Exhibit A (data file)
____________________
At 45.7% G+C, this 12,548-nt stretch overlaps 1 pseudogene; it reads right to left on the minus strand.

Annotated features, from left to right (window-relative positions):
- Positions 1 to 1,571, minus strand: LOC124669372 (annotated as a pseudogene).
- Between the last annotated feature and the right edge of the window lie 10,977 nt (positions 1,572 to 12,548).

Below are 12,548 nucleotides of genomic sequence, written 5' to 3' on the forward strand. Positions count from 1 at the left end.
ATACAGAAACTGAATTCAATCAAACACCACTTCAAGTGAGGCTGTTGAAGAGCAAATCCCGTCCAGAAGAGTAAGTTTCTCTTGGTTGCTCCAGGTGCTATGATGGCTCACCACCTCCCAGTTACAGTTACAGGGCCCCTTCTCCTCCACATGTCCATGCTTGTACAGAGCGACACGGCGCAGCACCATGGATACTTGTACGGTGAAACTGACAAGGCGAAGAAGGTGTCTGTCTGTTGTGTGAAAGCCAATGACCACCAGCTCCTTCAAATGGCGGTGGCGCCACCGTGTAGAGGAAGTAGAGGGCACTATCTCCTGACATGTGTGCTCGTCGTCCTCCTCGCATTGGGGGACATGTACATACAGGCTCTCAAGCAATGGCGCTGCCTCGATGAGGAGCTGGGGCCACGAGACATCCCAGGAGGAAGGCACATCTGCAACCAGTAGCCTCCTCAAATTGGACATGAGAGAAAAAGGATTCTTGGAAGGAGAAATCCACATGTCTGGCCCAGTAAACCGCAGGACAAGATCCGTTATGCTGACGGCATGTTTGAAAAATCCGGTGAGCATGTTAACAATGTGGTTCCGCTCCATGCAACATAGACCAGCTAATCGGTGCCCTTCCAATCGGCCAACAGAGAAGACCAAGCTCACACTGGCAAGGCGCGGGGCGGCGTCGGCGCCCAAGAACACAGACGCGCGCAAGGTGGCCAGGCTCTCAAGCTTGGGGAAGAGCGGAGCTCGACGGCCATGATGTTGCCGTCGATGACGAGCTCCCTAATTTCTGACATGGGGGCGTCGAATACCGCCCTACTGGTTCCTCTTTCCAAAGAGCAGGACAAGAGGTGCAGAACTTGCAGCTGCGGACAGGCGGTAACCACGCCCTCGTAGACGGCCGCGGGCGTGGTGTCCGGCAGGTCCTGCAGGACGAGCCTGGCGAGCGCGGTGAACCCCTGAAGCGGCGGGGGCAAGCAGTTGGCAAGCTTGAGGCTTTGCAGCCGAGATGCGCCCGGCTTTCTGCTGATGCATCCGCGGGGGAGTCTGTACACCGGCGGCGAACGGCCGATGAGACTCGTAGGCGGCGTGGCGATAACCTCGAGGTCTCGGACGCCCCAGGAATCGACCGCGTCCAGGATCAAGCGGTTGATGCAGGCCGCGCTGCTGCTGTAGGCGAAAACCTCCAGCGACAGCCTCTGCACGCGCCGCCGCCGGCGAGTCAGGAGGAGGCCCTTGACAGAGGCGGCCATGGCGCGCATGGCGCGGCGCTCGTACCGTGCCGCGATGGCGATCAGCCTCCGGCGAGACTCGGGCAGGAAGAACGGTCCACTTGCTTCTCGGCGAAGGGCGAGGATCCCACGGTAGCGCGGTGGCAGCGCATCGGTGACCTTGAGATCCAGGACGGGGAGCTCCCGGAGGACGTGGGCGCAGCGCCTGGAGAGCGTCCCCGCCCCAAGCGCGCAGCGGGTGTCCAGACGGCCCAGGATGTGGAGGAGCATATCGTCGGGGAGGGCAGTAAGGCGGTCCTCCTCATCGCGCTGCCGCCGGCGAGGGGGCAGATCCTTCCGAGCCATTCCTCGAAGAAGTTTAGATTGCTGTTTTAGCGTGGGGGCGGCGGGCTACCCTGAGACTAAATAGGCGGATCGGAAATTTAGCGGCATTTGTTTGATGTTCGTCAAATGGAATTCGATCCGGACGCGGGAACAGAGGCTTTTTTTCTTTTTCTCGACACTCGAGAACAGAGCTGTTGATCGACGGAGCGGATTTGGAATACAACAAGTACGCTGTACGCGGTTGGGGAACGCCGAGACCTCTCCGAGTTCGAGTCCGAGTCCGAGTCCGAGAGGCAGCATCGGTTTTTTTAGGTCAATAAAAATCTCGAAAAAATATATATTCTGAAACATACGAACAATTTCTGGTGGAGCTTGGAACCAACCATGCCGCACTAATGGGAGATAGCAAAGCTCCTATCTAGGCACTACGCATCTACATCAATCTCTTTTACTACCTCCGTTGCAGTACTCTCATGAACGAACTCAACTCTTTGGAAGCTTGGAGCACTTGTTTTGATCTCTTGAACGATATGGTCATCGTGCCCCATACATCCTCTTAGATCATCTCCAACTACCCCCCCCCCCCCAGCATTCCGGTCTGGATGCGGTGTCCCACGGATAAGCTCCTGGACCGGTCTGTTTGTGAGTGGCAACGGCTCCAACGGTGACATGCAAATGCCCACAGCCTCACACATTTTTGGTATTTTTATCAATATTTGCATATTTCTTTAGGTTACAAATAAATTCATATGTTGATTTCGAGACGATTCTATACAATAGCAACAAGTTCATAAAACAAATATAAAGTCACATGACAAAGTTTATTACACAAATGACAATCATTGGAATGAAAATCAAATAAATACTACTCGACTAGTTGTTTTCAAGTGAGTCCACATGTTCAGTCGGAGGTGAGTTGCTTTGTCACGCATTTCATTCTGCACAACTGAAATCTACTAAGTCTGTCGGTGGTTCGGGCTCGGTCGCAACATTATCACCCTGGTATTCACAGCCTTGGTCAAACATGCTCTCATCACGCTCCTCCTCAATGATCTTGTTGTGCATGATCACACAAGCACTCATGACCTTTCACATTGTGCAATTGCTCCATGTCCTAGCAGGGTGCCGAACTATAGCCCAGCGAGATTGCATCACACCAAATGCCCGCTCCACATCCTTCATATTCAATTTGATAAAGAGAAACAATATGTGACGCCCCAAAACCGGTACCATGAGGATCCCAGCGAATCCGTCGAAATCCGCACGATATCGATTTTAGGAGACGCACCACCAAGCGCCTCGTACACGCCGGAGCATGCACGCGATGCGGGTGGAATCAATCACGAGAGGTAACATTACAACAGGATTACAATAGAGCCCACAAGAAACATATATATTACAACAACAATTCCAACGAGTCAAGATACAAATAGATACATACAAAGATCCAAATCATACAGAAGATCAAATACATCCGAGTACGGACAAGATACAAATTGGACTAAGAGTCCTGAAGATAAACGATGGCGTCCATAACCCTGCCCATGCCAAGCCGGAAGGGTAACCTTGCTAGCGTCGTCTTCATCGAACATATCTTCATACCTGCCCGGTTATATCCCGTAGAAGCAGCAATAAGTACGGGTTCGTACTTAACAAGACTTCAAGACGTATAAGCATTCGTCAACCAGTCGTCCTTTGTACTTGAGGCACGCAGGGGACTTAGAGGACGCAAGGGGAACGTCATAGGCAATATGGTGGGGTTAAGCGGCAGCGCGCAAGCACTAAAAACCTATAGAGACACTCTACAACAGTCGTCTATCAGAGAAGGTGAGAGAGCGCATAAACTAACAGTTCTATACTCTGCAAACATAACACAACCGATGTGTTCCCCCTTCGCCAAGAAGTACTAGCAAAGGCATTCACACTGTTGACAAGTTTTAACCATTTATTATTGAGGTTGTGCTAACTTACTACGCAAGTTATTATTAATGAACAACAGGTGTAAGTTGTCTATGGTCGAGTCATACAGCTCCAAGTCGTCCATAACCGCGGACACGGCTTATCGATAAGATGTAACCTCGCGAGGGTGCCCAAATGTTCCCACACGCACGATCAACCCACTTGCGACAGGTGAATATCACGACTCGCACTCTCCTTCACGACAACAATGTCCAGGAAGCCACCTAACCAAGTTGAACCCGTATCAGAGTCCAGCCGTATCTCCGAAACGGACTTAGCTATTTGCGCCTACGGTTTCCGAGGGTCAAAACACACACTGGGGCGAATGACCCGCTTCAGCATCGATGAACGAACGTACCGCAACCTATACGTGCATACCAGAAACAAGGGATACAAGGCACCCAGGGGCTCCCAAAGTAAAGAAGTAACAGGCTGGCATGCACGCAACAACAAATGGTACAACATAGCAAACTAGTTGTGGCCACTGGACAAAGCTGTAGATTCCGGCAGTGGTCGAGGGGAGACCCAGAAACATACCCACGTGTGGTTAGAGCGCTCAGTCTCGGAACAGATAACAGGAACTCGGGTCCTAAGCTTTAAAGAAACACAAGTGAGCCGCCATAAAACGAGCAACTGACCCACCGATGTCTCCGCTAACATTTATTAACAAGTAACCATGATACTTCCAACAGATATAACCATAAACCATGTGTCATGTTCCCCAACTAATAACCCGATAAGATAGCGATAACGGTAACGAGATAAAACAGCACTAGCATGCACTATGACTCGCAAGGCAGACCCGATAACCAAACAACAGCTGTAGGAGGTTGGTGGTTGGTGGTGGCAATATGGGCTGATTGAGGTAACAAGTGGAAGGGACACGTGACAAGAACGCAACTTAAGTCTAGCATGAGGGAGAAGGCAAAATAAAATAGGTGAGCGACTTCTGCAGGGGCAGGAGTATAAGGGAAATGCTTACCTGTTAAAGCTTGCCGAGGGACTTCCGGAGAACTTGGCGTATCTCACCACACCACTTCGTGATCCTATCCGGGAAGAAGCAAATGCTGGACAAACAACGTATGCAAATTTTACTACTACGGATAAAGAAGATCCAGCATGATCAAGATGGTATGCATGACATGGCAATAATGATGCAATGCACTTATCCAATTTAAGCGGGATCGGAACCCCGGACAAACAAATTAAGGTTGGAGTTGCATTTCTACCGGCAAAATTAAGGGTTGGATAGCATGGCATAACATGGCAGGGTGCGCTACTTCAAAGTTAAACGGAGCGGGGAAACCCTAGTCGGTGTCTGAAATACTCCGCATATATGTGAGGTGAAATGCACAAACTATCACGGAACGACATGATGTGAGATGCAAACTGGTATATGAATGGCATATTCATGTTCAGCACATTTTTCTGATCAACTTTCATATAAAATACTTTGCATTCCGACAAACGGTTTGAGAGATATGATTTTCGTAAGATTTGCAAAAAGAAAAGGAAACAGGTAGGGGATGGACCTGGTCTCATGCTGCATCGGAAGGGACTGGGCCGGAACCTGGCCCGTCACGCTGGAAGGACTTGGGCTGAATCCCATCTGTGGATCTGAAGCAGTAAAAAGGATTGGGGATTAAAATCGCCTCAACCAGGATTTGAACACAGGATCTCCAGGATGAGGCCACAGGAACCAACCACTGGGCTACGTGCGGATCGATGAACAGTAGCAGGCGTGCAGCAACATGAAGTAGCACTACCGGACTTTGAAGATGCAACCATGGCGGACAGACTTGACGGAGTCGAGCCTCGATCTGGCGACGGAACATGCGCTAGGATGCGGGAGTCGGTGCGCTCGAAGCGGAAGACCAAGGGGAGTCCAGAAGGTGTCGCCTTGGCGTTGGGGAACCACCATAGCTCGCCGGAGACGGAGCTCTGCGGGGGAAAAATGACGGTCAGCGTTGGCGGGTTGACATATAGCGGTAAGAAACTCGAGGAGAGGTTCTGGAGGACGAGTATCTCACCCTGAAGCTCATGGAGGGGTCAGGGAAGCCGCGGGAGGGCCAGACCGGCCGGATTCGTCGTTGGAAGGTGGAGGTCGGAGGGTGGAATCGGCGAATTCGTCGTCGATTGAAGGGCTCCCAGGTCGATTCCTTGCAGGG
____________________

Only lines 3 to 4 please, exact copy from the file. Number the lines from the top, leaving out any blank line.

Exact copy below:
- Positions 1 to 1,571, minus strand: LOC124669372 (annotated as a pseudogene).
- Between the last annotated feature and the right edge of the window lie 10,977 nt (positions 1,572 to 12,548).